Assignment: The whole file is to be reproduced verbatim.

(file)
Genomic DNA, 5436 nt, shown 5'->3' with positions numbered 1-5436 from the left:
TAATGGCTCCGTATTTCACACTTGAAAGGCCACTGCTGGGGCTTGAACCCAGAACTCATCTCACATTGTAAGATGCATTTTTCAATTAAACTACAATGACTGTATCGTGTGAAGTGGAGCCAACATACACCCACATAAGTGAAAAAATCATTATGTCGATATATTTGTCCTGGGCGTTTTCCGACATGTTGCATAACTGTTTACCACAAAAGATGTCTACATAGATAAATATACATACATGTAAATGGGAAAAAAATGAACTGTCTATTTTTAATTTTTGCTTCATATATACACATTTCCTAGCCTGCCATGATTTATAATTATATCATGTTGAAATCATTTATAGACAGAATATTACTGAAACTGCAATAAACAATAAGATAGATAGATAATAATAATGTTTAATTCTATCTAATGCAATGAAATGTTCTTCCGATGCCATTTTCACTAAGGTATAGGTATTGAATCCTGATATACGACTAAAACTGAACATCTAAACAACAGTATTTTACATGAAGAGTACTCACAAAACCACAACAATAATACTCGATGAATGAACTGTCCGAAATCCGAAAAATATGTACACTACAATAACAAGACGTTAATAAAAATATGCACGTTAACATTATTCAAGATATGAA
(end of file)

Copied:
Genomic DNA, 5436 nt, shown 5'->3' with positions numbered 1-5436 from the left:
TAATGGCTCCGTATTTCACACTTGAAAGGCCACTGCTGGGGCTTGAACCCAGAACTCATCTCACATTGTAAGATGCATTTTTCAATTAAACTACAATGACTGTATCGTGTGAAGTGGAGCCAACATACACCCACATAAGTGAAAAAATCATTATGTCGATATATTTGTCCTGGGCGTTTTCCGACATGTTGCATAACTGTTTACCACAAAAGATGTCTACATAGATAAATATACATACATGTAAATGGGAAAAAAATGAACTGTCTATTTTTAATTTTTGCTTCATATATACACATTTCCTAGCCTGCCATGATTTATAATTATATCATGTTGAAATCATTTATAGACAGAATATTACTGAAACTGCAATAAACAATAAGATAGATAGATAATAATAATGTTTAATTCTATCTAATGCAATGAAATGTTCTTCCGATGCCATTTTCACTAAGGTATAGGTATTGAATCCTGATATACGACTAAAACTGAACATCTAAACAACAGTATTTTACATGAAGAGTACTCACAAAACCACAACAATAATACTCGATGAATGAACTGTCCGAAATCCGAAAAATATGTACACTACAATAACAAGACGTTAATAAAAATATGCACGTTAACATTATTCAAGATATGAA